The following steps can be used to guide and check the way you work with Aboriginal and Torres Strait Islander people and how you can incorporate engagement into everyday processes.
These steps are designed to be used in conjunction with other departmental project management and planning protocols.
Identify the stakeholders
- Who are the stakeholders?
- Who has an interest in your work?
- Who is impacted by your work?
- Who should be consulted?
- Do specific population groups need to be targeted (e.g. women, the elderly, youth, people with a disability)?
- Does the population you are targeting fit into more than one group and, if so, how will this affect their ability to participate, benefit or contribute?
- Are there any other barriers to engagement to be addressed?
Maximise the ability of stakeholders to participate
- What are the possible constraints to participation and the means to overcome them?
- What are the most appropriate methods to initiate or invite participation?
- Have special interest groups been considered?
- Has support and advice been obtained from community leaders, the Regional Operations centre (ROC) or Indigenous Coordination Centre (ICC), community organisations and/or local service providers?
- Are there language barriers to address (e.g. if English is not the first language of community members you may need to engage an interpreter)?
- Where has the issue come from (e.g. government, Indigenous people, community leaders or organisations, evidence from research or other reliable sources)?
- What needs to be discussed and decided?
- Are there any anticipated contentious issues?
- What are the genuinely non-negotiable issues for government and stakeholders?
- What are the objectives of your work?
- Are the objectives of the government and stakeholders aligned?
- What information is available?
- What information needs to be gathered though an engagement process?
- What are the limits of the engagement?
- Is it necessary for a consensus to be reached for the objectives to be met and outcomes to be achieved?
- Engagement is an ongoing process; has this been factored into your timeframes and goals?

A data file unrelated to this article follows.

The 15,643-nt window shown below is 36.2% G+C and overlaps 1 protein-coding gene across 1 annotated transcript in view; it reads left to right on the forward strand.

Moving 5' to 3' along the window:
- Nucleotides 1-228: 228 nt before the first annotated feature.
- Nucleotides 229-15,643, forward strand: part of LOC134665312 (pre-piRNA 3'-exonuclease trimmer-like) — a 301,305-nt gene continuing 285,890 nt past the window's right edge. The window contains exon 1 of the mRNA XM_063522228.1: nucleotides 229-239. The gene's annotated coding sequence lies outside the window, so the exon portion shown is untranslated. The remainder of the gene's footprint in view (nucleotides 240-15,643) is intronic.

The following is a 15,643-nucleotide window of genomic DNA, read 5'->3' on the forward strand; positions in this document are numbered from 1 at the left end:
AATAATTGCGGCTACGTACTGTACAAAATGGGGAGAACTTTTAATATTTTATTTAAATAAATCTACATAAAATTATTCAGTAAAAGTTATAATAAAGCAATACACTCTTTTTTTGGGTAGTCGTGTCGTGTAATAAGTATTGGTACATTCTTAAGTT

- Have timeframes been developed in consultation with stakeholders and do they suit them?
- What are the time constraints?
- Are timeframes realistic?
- What engagement methods should be used?
- Are the chosen methods most appropriate for the stakeholders and the objectives?
- Have alternative methods that best suit the stakeholders been considered (e.g. is there another method which is not usually employed that may be beneficial in this situation)?
- What background information, data and research do stakeholders need?
- Does this information need to be translated, clarified or simplified?
- What methods are appropriate for conveying information to stakeholders (e.g. pamphlets, letters, PowerPoint presentations, radio, face to face contact, social media, SMS, facebook, media stories or advertisements, etc)
- Have stakeholders been asked what their preferred format is?
- For any face to face engagement, have stakeholders been asked what their preferred location is?
- Is written information concise, consistent and in appropriate formats?
- Have jargon and technical terms been minimised and fully explained where necessary?
- Do government representatives / staff have sufficient cultural competency, credibility and authority to engage effectively?
- Do staff have effective communication, negotiation and analytical skills?
- Would it be appropriate to use a facilitator?
- What process will be followed in the event of conflict?
- What action is required if a major issue arises?
- How will this engagement contribute to building the relationship with stakeholders?
Estimate the resources
- What resources and staff are required?
- Is there a need for staff training?
- Is there a need for external personnel (eg mentor, facilitator or mediator)?
- Is there a need to organise a venue, organise catering etc?
- Is there an opportunity to collaborate with other areas in your department or other government agencies?
- Are the outcomes clearly defined?
- Do the outcomes contribute to building an ongoing relationship?
- How will decisions reached through the engagement be implemented?
- What are the approval processes?
- How will stakeholders provide feedback on engagement?
- How will the engagement outcomes be conveyed to stakeholders?
- How will the outcomes be conveyed to staff, other stakeholders (e.g. community organisations, service providers and the general community)?
Evaluation and review
- Has an evaluation process been developed?
- How will a successful engagement process be defined and measured?
- What mechanisms are in place to review stakeholders’ perceptions of the engagement?
Note: The terms ‘consultation’ and ‘participation’ refer to particular activities and are not interchangeable with engagement, which is an ongoing process to build relationships. The term ‘stakeholders’ refers to the Aboriginal and Torres Strait Islander people who can contribute to, will benefit from and will be impacted by your work.